I’ve finally seen 4K digital projection–the cutting edge of image reproduction without film. I’m talking about an image with more than four times the resolution of the best HDTV; the technology that Imax may use to replace Imax.
And my verdict: it’s okay, but it didn’t wow me.
On Monday night I attended a special screening of William Friedkin’s 1980 Cruising at the Castro. Warner Brothers has just given the movie a 4K digital restoration, and rather than running off new 35mm prints, they’ve made it available to theaters digitally. The Castro is renting a Sony 4K projector for the film’s one-week run, opening September 7.
In this post I’ll stick to my impressions of the technical presentation. For my thoughts on Cruising, click here.
In order to study the image as closely as possible, I sat in the front row (pretty common for me). The screen filled almost my entire field of vision. If there were digital artifacts to be seen–pixilation, flattened colors, details dropping off in the darkest or lightest areas of the frame–I would have noticed them.
And I didn’t. What I saw could very easily have passed for film.
But it didn’t look great. Long shots, and even medium long shots, looked soft, and even close-ups lacked detail. Bright colors (and there aren’t many in this film) popped in an unnatural way. The image was very grainy, although it looked like film grain, not the digital variety.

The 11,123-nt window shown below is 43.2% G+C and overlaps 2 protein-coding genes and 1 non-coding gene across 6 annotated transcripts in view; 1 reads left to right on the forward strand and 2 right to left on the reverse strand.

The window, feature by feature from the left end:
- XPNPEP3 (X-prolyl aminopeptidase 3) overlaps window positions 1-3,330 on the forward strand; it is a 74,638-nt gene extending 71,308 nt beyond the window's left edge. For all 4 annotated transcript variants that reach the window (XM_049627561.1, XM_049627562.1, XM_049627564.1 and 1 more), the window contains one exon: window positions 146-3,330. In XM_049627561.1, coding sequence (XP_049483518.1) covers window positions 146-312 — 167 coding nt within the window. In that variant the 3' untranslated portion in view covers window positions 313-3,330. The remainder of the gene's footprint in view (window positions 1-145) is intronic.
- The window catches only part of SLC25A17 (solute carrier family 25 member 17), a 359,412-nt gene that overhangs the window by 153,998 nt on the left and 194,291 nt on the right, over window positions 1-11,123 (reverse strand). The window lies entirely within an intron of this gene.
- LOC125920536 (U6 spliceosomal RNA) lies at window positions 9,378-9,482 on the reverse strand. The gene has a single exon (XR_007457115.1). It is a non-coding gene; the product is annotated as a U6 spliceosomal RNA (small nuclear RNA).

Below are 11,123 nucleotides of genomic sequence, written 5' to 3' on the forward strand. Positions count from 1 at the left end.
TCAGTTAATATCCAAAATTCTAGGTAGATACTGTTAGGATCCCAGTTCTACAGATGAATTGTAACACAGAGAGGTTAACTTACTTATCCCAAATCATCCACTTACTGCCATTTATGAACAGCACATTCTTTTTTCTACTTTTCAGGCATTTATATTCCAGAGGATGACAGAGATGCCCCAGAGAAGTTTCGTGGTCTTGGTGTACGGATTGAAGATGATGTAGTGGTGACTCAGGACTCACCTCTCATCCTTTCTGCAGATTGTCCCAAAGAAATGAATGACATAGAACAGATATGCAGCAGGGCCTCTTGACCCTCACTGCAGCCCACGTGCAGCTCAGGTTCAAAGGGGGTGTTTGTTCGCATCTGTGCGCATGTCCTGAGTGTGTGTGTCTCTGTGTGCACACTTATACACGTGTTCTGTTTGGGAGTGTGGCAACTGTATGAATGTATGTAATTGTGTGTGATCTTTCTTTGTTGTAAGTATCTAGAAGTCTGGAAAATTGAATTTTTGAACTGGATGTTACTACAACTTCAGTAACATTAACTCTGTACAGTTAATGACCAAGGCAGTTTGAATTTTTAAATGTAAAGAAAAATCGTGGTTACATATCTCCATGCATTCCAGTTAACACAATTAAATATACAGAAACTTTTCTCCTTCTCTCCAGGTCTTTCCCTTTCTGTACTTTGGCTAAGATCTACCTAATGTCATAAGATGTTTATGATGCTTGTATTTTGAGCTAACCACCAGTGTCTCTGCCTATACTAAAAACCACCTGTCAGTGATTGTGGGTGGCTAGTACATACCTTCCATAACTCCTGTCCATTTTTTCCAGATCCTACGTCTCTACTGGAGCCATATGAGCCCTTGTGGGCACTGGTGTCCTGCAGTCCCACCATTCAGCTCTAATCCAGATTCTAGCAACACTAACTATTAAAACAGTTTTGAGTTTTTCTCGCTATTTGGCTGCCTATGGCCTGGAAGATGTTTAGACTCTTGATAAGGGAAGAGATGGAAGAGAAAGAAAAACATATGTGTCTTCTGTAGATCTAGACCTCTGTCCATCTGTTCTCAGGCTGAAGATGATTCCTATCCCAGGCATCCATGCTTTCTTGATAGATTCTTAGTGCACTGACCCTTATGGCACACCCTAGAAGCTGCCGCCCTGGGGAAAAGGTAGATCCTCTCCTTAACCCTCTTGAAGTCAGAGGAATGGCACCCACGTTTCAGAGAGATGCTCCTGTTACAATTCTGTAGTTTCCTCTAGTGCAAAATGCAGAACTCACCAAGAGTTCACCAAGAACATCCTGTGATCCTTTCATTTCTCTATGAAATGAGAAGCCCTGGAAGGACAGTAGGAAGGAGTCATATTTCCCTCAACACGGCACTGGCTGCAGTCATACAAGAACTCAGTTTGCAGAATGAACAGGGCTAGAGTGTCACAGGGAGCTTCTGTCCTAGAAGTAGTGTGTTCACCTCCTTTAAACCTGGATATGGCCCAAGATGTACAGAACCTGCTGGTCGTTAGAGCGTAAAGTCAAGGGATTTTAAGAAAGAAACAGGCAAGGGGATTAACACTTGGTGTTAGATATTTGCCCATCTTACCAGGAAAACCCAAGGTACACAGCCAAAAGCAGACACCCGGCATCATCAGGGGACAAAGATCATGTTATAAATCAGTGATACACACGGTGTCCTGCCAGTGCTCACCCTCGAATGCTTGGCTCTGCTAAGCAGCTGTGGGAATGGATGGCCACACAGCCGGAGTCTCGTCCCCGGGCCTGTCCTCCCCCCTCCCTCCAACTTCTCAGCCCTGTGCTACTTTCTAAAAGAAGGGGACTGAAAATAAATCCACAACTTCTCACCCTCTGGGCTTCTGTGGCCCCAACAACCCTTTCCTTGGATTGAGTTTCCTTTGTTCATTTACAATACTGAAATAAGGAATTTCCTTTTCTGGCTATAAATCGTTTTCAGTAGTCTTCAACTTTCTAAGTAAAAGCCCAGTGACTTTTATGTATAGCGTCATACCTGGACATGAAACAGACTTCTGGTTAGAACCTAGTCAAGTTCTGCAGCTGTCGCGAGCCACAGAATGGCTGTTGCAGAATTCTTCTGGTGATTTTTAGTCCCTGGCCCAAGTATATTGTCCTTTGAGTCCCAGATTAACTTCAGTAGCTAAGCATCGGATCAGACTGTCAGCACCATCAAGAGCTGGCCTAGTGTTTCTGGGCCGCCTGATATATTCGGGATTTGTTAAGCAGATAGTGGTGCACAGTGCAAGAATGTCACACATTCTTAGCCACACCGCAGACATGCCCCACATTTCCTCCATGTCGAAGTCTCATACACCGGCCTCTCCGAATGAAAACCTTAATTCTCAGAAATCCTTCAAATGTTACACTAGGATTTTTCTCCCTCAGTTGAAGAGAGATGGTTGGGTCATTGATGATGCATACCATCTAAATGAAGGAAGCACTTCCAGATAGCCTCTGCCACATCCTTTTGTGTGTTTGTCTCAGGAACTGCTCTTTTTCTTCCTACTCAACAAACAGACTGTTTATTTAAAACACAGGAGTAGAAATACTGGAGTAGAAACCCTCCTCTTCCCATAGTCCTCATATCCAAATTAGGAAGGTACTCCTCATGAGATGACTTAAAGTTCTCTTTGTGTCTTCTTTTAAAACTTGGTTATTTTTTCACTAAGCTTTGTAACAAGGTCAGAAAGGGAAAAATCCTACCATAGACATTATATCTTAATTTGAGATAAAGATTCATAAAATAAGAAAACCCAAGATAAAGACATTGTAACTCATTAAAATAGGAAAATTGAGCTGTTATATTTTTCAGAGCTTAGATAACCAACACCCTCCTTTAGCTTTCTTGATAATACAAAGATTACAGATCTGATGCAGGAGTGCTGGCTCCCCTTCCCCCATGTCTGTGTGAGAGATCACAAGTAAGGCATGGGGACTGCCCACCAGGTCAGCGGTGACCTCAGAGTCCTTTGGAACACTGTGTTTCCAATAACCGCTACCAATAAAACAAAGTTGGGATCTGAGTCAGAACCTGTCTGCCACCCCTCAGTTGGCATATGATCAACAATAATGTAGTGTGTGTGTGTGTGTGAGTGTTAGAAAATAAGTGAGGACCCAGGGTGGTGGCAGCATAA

And therein lies the problem: I don’t know if those problems came from the digital transfer and projection, or the original film source materials. In fact, I’m not even sure they’re problems and not artistic choices. There was a certain gritty look to New York-based crime dramas of the 1970s, and that look may not be the best way to show off 4k projection.
The presentation pleased Friedkin–or so he said. He came on stage to talk and answer questions before the movie (yes, the Q&A stupidly came before the movie). He made an interesting slip of the tongue when praising the presentation we were about to see. “You’re gonna love this print,” he promised, forgetting that there was no actual print involved. This was, to his mind, the best possible way to show Cruising.
One more thing: Friedkin took time out during Q&A to criticize studio heads who allow old films to rot, and praise lab technicians who preserve and restore them. He reported that the expert who scanned Cruising told him that he’d only seen one negative in worse condition. The Godfather.
Now that’s scary.